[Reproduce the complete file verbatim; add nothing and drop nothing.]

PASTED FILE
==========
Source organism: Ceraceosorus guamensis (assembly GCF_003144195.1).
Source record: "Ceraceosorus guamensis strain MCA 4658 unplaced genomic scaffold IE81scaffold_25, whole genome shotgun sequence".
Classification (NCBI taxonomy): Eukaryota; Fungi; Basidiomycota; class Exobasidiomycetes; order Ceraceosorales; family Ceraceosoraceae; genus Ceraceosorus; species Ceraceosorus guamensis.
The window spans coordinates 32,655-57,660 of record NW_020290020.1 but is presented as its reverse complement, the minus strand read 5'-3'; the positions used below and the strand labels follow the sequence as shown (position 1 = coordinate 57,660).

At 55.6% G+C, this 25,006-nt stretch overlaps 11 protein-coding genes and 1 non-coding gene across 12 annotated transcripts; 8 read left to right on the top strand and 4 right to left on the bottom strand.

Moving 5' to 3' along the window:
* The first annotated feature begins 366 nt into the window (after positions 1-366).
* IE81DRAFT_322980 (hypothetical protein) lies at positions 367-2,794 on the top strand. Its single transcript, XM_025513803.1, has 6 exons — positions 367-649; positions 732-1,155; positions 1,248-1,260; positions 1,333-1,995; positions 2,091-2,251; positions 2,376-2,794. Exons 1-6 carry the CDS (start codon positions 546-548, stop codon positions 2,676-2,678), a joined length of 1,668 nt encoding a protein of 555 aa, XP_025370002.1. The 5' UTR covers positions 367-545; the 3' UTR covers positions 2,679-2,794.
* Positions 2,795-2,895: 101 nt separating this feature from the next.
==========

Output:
Source organism: Ceraceosorus guamensis (assembly GCF_003144195.1).
Source record: "Ceraceosorus guamensis strain MCA 4658 unplaced genomic scaffold IE81scaffold_25, whole genome shotgun sequence".
Classification (NCBI taxonomy): Eukaryota; Fungi; Basidiomycota; class Exobasidiomycetes; order Ceraceosorales; family Ceraceosoraceae; genus Ceraceosorus; species Ceraceosorus guamensis.
The window spans coordinates 32,655-57,660 of record NW_020290020.1 but is presented as its reverse complement, the minus strand read 5'-3'; the positions used below and the strand labels follow the sequence as shown (position 1 = coordinate 57,660).

At 55.6% G+C, this 25,006-nt stretch overlaps 11 protein-coding genes and 1 non-coding gene across 12 annotated transcripts; 8 read left to right on the top strand and 4 right to left on the bottom strand.

Moving 5' to 3' along the window:
* The first annotated feature begins 366 nt into the window (after positions 1-366).
* IE81DRAFT_322980 (hypothetical protein) lies at positions 367-2,794 on the top strand. Its single transcript, XM_025513803.1, has 6 exons — positions 367-649; positions 732-1,155; positions 1,248-1,260; positions 1,333-1,995; positions 2,091-2,251; positions 2,376-2,794. Exons 1-6 carry the CDS (start codon positions 546-548, stop codon positions 2,676-2,678), a joined length of 1,668 nt encoding a protein of 555 aa, XP_025370002.1. The 5' UTR covers positions 367-545; the 3' UTR covers positions 2,679-2,794.
* Positions 2,795-2,895: 101 nt separating this feature from the next.